No One Wants To Be Told They Are Wrong

Every individual has to recognise
what is beneficial and what is harmful to their lives,
and this changes with understanding.

Every sentient being has an enlightened nature, which is resting continuously within pure consciousness. Pure consciousness is already present, but goes unnoticed, and we can either realise or ignore this potential. Enlightenment is undoing all the fixations that limit and control how we see and what we see.

Yesterday, we considered the eight right actions, or the eightfold path to liberation. The word ‘right’ unfortunately creates the word ‘wrong’, which can make us feel heavy and guilt-ridden. As a result, we experience doubt, and switch off in a subtle way. We need a lighter touch to realisation as the lower yanas/vehicles/paths can weigh us down with do’s and don’ts, whereas Maha Ati or Dzogchen is about seeing the seeing.

Each individual has to consider how they live in order to realise happiness, but beings misunderstand their true nature, and this causes unhappiness in some way. We all want to be right, but we’re not sure how to achieve this.

The words ‘beneficial’ and ‘harmful’ seem better words than ‘right’ and ‘wrong’. We can obsess about what is meant by all these words as opposed to just accepting that life has pleasant and unpleasant moments – and that’s no big deal. We just have to be mindful of what we are doing, thinking and digesting. The Buddha’s words are meant to help us make decisions, and know what to look out for.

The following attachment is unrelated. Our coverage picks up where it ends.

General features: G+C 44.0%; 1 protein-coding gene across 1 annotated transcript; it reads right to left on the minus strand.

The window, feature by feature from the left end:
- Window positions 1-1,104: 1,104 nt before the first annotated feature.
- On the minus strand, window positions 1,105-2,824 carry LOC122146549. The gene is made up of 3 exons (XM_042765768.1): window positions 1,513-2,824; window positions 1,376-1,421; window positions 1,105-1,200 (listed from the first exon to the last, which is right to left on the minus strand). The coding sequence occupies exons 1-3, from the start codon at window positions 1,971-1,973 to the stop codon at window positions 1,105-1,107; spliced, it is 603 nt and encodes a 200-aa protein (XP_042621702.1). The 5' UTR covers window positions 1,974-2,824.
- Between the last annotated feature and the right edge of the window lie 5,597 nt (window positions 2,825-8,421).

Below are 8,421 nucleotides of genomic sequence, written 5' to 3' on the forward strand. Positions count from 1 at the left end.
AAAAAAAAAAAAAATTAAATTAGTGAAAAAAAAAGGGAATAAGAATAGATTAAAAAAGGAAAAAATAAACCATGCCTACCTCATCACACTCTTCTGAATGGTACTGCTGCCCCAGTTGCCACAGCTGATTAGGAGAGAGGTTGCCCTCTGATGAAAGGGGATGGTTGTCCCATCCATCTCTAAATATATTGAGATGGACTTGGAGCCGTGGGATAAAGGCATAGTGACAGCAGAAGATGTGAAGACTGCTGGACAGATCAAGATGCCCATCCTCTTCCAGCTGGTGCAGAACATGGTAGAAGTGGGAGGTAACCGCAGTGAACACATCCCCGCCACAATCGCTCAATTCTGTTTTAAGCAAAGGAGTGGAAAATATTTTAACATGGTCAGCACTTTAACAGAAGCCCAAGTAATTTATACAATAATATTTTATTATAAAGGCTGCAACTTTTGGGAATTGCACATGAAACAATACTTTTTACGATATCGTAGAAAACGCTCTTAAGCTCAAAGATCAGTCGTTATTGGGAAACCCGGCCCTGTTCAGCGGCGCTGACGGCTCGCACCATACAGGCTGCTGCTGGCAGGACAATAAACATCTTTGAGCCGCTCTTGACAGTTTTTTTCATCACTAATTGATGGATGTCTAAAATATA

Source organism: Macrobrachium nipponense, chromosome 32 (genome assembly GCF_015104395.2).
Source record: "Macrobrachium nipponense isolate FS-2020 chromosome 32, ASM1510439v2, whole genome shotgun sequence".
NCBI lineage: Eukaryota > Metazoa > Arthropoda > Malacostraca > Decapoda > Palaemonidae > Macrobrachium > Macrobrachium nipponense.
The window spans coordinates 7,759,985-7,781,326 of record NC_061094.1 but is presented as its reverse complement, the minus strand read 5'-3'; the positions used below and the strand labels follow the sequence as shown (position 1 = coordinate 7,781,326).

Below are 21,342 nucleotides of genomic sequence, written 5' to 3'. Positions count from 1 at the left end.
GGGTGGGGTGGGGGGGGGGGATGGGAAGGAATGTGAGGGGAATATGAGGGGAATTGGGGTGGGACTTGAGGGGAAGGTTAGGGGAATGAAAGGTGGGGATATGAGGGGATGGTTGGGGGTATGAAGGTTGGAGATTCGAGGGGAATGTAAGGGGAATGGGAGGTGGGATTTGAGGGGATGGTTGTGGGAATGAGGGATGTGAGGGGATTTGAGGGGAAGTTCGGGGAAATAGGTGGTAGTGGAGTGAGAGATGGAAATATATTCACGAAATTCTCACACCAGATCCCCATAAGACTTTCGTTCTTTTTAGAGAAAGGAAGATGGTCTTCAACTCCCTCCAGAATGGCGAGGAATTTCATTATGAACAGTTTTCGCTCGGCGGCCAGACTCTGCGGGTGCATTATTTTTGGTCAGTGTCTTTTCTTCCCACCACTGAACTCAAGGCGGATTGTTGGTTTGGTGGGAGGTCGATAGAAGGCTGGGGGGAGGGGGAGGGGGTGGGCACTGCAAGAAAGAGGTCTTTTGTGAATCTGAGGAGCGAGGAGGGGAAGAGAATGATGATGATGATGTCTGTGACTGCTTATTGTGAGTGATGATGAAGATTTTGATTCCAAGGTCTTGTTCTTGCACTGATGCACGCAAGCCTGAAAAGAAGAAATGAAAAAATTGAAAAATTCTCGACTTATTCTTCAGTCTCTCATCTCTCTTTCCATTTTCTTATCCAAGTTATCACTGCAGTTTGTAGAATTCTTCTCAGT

As well as the eight beneficial actions, there are also the eight worldly preoccupations (or ‘harmful Dharma’), where all our actions are governed by hopes and fears.

Hope for happiness, and fear of suffering,
Hope for fame, and fear of insignificance,
Hope for praise, and fear of blame,
Hope for gain, and fear of loss;

These preoccupations are nothing to feel guilty about. Just be aware of how much they control us, and adjust accordingly. That is intelligent, spiritual practice: “Not too tight and not too loose.” In this way, we don’t have to be perfect; recognition is the perfection – and it’s already present.


Wrong understanding = I’m only human

Wrong thought = It’s all about me.

Wrong speech = I say what I think.
Wrong action = Listen to me.

Wrong livelihood = I don’t care if it harms others.

Wrong effort = The harder I work the more I get.

Wrong mindfulness = My peace is important to me.

Wrong concentration = I can’t keep this up.

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